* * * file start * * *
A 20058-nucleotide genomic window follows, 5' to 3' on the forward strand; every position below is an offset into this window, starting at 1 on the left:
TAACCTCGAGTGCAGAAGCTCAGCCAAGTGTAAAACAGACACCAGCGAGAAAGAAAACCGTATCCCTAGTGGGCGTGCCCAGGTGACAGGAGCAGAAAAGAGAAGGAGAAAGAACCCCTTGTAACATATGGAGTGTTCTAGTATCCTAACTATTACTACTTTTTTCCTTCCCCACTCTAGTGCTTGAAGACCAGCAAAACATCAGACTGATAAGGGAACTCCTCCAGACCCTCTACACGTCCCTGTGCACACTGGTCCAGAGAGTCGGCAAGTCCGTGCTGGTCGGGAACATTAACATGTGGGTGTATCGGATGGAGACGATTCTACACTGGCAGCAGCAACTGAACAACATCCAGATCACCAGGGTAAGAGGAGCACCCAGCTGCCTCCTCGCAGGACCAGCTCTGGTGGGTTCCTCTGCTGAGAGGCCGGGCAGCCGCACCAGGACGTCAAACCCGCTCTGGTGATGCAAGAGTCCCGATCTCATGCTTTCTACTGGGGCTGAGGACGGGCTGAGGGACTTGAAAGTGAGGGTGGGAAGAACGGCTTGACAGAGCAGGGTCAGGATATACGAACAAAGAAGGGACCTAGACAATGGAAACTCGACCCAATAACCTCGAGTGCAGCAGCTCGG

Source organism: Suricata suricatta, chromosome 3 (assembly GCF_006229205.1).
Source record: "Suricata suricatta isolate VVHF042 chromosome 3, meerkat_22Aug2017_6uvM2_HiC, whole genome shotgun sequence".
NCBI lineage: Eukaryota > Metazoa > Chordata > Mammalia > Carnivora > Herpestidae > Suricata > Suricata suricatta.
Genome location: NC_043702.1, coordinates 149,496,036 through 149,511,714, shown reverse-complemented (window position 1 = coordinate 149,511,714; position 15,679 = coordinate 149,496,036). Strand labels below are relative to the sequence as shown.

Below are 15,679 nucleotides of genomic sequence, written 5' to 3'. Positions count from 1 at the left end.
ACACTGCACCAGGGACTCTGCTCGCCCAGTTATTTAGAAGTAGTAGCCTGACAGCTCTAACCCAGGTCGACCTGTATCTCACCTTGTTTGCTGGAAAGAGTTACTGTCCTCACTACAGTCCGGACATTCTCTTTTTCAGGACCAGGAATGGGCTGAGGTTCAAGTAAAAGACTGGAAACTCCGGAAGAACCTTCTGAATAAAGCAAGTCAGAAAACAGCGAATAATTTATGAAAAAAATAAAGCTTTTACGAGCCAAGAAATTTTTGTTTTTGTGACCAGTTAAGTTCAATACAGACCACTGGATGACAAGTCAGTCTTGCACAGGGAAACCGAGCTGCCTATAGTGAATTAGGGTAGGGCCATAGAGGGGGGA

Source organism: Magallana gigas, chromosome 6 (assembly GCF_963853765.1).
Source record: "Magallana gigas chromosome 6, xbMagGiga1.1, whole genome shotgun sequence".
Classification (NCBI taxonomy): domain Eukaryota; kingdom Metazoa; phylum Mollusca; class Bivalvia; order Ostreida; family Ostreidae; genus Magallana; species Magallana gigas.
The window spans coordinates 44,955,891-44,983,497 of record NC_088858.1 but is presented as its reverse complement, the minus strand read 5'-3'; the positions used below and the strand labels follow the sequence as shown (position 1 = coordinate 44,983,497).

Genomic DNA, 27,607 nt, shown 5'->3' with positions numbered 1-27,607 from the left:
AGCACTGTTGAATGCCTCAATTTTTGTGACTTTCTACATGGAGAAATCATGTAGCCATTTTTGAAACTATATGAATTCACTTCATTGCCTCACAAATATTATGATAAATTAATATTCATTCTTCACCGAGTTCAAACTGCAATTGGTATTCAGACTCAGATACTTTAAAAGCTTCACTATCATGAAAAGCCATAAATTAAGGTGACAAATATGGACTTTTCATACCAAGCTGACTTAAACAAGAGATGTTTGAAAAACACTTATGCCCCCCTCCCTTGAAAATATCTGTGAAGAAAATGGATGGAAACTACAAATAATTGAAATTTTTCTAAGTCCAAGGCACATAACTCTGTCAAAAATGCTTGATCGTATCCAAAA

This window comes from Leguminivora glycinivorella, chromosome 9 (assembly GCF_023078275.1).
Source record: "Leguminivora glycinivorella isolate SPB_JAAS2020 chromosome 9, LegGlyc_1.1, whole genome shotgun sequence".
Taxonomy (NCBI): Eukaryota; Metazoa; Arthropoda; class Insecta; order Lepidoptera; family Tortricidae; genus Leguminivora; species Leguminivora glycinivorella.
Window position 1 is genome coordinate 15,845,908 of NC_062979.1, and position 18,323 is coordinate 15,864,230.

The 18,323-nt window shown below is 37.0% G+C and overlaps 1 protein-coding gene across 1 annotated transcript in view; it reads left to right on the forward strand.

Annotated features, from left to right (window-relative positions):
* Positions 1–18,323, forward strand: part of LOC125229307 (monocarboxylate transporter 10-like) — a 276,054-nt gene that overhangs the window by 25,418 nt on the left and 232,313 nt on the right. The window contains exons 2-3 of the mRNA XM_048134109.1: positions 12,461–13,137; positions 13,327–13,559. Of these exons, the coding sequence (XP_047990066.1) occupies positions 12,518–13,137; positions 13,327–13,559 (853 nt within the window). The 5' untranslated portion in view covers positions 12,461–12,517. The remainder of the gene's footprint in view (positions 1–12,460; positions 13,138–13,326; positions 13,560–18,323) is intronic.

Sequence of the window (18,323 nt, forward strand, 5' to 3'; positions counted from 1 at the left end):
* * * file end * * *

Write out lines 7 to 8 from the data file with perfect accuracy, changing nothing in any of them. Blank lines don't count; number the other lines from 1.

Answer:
Below are 15,679 nucleotides of genomic sequence, written 5' to 3'. Positions count from 1 at the left end.
ACACTGCACCAGGGACTCTGCTCGCCCAGTTATTTAGAAGTAGTAGCCTGACAGCTCTAACCCAGGTCGACCTGTATCTCACCTTGTTTGCTGGAAAGAGTTACTGTCCTCACTACAGTCCGGACATTCTCTTTTTCAGGACCAGGAATGGGCTGAGGTTCAAGTAAAAGACTGGAAACTCCGGAAGAACCTTCTGAATAAAGCAAGTCAGAAAACAGCGAATAATTTATGAAAAAAATAAAGCTTTTACGAGCCAAGAAATTTTTGTTTTTGTGACCAGTTAAGTTCAATACAGACCACTGGATGACAAGTCAGTCTTGCACAGGGAAACCGAGCTGCCTATAGTGAATTAGGGTAGGGCCATAGAGGGGGGA